I first came to the Plantes with an engagement ring that my best friend, Marcella, had bequeathed to me when she died at 92 years of age. I wore that ring for many years, thinking of Marcella every time I looked at it.
The original engagement ring, given to me by my friend Marcella when she passed away.
One day while out sailing, I injured the finger on which I wore the ring, and my finger swelled up. We had to cut the ring at the base, so I could take it off and let the finger heal. I started thinking during that time that it was the main diamond that reminded me most of Marcella, and that the ring really didn't quite fit my lifestyle.
I began to wonder if I could have a new ring designed around that diamond.
Knowing that the Plantes created custom jewelry, I started having email conversations with Pam Gauthier, Plante’s in-house designer. It was pleasant, being able to discuss desires, ideas, and options, with Pam. She was patient, articulate, empathetic, and completely engaged. It was like telling a friend the secrets of your heart, without worry.
I explained the story and the sentiment behind the ring, and the thoughts I had about what I hoped the final ring would represent. And I also sent her links to examples of styles that appealed to me. We decided it would be a sailor's ring - my friend Marcella was also a sailor - with rose and white gold, looking like sailor's rope, surrounding the diamond.
That’s when the process got really exciting, because the next set of emails from Pam contained new designs, rendered on a computer so I could see the rings from all angles, including on a hand model. It was like Christmas in July, something I could look at carefully after a day of work, considering before going to bed.
After a few more email discussions, the ring design was perfect, and it was time to wait for the ring to arrive a few weeks later.
Pam let me know the ring was coming, to make sure I’d be there to sign for it. Then the package arrived. I opened up the carefully secured package, pulled a small dark blue box out of floral tissue paper, and had one of those Very Special Moments, when you lift the lid of the ring box, and There. It. Is.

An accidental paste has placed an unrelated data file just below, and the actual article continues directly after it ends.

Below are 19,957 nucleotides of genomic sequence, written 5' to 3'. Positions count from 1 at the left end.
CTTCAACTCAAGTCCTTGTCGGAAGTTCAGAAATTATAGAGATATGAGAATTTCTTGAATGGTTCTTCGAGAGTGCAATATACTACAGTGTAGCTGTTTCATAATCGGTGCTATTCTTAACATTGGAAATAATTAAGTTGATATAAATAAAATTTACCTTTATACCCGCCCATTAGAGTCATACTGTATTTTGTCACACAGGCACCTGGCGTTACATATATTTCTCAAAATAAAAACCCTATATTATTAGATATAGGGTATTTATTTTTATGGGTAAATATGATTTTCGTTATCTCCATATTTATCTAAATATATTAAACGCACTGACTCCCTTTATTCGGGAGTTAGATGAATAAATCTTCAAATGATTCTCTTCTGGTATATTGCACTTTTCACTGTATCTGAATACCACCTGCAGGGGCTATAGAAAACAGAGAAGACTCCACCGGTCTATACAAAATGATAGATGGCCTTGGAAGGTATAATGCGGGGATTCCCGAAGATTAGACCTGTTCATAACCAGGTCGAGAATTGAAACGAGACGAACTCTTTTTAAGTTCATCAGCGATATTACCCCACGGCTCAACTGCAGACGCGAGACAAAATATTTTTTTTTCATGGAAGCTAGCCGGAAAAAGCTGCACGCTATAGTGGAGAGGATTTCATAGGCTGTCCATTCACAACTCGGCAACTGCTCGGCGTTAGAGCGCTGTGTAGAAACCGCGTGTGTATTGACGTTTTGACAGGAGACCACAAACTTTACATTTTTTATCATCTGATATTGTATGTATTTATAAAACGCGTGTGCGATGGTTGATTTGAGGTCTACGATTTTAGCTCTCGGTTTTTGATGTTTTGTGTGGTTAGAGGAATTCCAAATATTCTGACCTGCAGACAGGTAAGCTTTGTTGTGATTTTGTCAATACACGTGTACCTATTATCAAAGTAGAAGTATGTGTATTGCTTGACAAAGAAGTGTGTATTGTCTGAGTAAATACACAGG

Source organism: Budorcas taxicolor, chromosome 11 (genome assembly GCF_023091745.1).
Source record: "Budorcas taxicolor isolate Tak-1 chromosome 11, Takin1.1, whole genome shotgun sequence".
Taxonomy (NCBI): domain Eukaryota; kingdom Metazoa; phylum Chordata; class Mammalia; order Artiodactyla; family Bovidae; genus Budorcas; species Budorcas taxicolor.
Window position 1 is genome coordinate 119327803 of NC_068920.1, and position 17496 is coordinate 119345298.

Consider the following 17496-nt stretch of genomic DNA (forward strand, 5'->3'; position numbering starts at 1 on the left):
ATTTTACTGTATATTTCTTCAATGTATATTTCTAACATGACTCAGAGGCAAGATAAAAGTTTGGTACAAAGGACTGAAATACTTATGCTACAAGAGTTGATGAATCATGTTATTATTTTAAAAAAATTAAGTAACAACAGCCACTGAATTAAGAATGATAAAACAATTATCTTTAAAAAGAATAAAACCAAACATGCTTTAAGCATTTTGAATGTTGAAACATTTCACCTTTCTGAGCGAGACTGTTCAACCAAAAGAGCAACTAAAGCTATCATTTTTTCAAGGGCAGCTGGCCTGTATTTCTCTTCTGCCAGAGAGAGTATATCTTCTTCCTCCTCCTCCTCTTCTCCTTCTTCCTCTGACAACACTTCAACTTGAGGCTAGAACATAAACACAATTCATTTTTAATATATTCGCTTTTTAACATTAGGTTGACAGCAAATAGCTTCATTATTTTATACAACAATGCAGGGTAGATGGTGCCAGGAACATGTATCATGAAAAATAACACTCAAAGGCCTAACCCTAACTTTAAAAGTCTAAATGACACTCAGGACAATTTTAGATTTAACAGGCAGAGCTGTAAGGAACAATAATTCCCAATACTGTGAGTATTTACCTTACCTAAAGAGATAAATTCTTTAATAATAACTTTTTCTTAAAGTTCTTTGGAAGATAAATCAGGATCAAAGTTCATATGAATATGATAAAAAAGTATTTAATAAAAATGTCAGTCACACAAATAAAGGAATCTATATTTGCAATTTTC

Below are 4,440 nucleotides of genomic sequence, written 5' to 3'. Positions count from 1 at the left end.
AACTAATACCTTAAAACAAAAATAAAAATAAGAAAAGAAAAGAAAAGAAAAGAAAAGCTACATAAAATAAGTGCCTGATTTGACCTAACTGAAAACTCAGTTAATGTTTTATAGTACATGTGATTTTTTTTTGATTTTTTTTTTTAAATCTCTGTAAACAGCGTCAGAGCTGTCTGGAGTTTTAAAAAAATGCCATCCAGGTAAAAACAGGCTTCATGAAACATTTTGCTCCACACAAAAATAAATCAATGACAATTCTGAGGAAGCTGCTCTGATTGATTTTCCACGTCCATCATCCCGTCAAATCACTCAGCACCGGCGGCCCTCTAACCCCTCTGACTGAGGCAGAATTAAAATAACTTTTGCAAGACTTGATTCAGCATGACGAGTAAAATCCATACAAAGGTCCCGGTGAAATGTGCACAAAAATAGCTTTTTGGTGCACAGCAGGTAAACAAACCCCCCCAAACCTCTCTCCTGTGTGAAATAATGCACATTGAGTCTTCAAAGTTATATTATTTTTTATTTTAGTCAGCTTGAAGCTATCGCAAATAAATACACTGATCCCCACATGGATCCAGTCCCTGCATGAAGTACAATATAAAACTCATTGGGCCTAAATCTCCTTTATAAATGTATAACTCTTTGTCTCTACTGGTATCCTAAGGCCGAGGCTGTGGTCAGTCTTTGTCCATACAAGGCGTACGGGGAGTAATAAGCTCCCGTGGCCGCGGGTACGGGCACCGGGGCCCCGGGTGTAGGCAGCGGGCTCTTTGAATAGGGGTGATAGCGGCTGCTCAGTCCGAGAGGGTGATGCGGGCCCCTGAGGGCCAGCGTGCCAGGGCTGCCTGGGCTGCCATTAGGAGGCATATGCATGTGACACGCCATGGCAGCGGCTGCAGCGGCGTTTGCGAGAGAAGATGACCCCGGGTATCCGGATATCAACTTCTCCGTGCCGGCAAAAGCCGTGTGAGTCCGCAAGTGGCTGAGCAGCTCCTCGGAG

It was my friend, smiling back at me through a diamond that she chose and wore for many years, a symbol of her husband’s love for her, nestled in a ring that was more suited to my lifestyle and that I was very happy to wear.
The redesigned ring, featuring the main diamond, and designed to be a "sailor's ring" - with the braided rope, made with rose and white gold.
I suppose what is most amazing about this process is how well it worked using email discussions, links to examples, and computer renderings of the final design. I would say that is not because of all that technology; it was because of Pam. It is her ability to understand exactly what is desired and to translate that into something that works perfectly, so the sentiments are all taken into account, but are combined artfully with the realities of creating something beautiful and functional out of gems and metal.
Marcella actually gave me two engagement rings; apparently her husband had given her the one below when they first got engaged, and the one above some years later as an anniversary present.
The other engagement ring that Marcella bequeathed to me. We were able to make two more rings out of the diamonds from this ring and the other ring.
One ring is designed in a cross shape (Marcella and I studied the bible together for 12 years before she died) and the other is a more fanciful birthstone ring with an Alexandrite surrounded by delicate patterns and small diamonds.
The "cross" ring - with three diamonds along the band on one side and 5 diamonds on the other, so when I wear it, it truly represents a cross. It's also delightfully sparkly, thanks in part to the small rose gold bumps, but in a modest way.
Part of the design process involves looking at computer-generated images, including one showing the ring on a hand. This was the computer-generated image of the Alexandrite ring. As you can see, it is a very accurate representation of the final ring, shown below.
The finished Alexandrite ring. The Alexandrite from Russia changes color, depending on the light shining on it, and the whole ring is delicate, well-balanced, and delightfully detailed.
There is no question that the long-distance design process works, when you have someone like the Plantes on the other side of the process.
I could not be happier.
- Kristin Zhivago
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A piece of jewelry bears a sentimental history, and when it breaks, its history, at that moment, seems to come to a standstill. But, just as when an old friend takes a bad step, it doesn’t erase the footprints left behind nor the path ahead; you both keep moving forward.
Read on to learn what to do with broken jewelry, respecting its romantic past and rectifying its journey ahead.